ablation |əˈblāSHən| noun. The removal of material from the surface of an object by vaporization, chipping, or other erosive processes. In medicine, the surgical removal of body tissue.
Today, I am going in for a nerve ablation. Interestingly, despite what the definition would have one believe, it is not a permanent fix. Apparently, either the nerve will grow back, or a new one will generate in its place. The key is, how long will that take? The egg timer turns over this morning at 8:45 AM. I don’t know how much sand is in it. I could get anywhere from 6 to 12 weeks of relief. Can I make enough headway, with the massage and physical therapies, to loosen the muscles and connective tissues that originally trapped the nerve to begin with? Can I finally—finally—start to heal?
I don’t know what I’m more afraid of: the idea that this won’t work, or the idea that it will. It’s taken me such a long time to adjust to my new state of being, with its curtailed motion, shrunken space, and streamlined action. My life, like my body and my sanity, has been stripped down to the bare bones; no more, no less. I only retain the exact minimum of what I need to do to live, to think, to be. How will I know what to add back in?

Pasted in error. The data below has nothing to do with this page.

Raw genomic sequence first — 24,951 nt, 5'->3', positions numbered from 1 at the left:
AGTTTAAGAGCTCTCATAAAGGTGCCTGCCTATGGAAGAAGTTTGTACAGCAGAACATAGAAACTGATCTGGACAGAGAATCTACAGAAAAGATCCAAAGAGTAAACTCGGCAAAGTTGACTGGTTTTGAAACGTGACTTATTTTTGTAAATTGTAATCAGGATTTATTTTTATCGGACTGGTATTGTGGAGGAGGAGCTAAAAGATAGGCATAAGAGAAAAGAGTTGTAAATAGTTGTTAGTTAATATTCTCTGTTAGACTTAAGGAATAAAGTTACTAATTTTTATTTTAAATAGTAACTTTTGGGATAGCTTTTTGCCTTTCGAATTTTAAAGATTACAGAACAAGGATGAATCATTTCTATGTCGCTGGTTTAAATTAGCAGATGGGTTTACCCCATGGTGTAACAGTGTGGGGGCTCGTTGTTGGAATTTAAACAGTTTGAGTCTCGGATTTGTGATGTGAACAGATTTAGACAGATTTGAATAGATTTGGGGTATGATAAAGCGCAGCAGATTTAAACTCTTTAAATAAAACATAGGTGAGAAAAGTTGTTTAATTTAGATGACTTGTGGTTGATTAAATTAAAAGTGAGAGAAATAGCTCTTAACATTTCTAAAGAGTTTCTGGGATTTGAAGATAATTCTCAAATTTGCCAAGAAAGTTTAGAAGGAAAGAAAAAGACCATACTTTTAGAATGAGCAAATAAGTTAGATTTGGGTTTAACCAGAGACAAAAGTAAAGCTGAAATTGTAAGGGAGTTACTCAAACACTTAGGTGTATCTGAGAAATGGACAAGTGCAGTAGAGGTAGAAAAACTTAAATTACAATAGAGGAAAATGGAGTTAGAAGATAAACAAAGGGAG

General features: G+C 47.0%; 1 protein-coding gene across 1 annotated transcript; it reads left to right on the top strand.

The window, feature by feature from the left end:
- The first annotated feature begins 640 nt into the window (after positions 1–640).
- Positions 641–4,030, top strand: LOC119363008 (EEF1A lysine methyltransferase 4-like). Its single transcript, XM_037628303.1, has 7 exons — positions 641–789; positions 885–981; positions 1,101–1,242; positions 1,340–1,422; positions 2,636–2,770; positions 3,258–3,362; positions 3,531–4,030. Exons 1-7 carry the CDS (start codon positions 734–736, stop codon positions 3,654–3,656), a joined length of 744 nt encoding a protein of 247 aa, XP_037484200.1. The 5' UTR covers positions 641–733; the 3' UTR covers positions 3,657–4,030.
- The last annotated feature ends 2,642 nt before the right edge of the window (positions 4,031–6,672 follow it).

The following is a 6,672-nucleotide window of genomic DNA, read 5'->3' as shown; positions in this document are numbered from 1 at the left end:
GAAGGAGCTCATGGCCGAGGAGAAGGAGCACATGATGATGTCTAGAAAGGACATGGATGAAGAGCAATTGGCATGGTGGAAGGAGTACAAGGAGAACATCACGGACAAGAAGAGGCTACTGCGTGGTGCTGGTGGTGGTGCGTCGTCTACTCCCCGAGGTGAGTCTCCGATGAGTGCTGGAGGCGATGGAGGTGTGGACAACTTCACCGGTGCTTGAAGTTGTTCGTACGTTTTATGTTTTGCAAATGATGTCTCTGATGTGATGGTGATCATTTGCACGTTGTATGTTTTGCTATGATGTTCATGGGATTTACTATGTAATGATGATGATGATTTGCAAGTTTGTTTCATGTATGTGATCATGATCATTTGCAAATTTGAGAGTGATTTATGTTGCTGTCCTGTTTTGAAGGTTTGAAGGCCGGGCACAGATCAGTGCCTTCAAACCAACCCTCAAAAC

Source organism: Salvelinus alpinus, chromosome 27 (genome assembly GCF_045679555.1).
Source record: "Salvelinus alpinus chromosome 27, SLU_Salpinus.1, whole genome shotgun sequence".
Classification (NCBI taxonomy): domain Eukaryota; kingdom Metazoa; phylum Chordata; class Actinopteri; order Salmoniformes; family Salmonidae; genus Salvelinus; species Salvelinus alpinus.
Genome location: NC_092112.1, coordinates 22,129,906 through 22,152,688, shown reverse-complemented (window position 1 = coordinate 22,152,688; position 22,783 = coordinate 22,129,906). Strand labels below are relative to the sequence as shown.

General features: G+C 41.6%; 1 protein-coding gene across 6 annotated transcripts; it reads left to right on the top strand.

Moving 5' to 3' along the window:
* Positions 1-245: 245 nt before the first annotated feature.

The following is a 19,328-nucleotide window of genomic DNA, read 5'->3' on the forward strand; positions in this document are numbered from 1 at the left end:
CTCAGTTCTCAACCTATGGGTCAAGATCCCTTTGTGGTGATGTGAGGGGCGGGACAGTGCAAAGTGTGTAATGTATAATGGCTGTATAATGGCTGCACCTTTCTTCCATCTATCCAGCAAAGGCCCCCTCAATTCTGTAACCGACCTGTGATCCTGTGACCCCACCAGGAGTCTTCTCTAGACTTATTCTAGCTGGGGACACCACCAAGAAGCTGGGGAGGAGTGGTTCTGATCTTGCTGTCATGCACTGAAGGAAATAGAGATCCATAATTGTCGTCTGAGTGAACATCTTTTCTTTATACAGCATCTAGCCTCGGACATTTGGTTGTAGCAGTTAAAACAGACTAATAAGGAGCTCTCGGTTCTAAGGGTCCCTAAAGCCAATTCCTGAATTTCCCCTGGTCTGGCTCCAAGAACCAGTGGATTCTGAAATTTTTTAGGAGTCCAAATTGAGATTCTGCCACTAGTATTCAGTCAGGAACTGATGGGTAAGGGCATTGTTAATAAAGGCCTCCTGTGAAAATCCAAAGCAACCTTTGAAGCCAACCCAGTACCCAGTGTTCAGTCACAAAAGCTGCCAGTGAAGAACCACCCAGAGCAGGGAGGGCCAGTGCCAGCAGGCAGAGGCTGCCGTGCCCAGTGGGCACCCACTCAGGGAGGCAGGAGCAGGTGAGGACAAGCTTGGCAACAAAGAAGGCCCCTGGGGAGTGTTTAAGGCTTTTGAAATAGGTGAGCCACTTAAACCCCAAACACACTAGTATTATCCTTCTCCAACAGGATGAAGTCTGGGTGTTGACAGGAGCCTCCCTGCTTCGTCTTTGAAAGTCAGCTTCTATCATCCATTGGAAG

And if it doesn’t work, how will I handle that? There’s nothing left to cut away…except my hope. And that is what I cling to the hardest.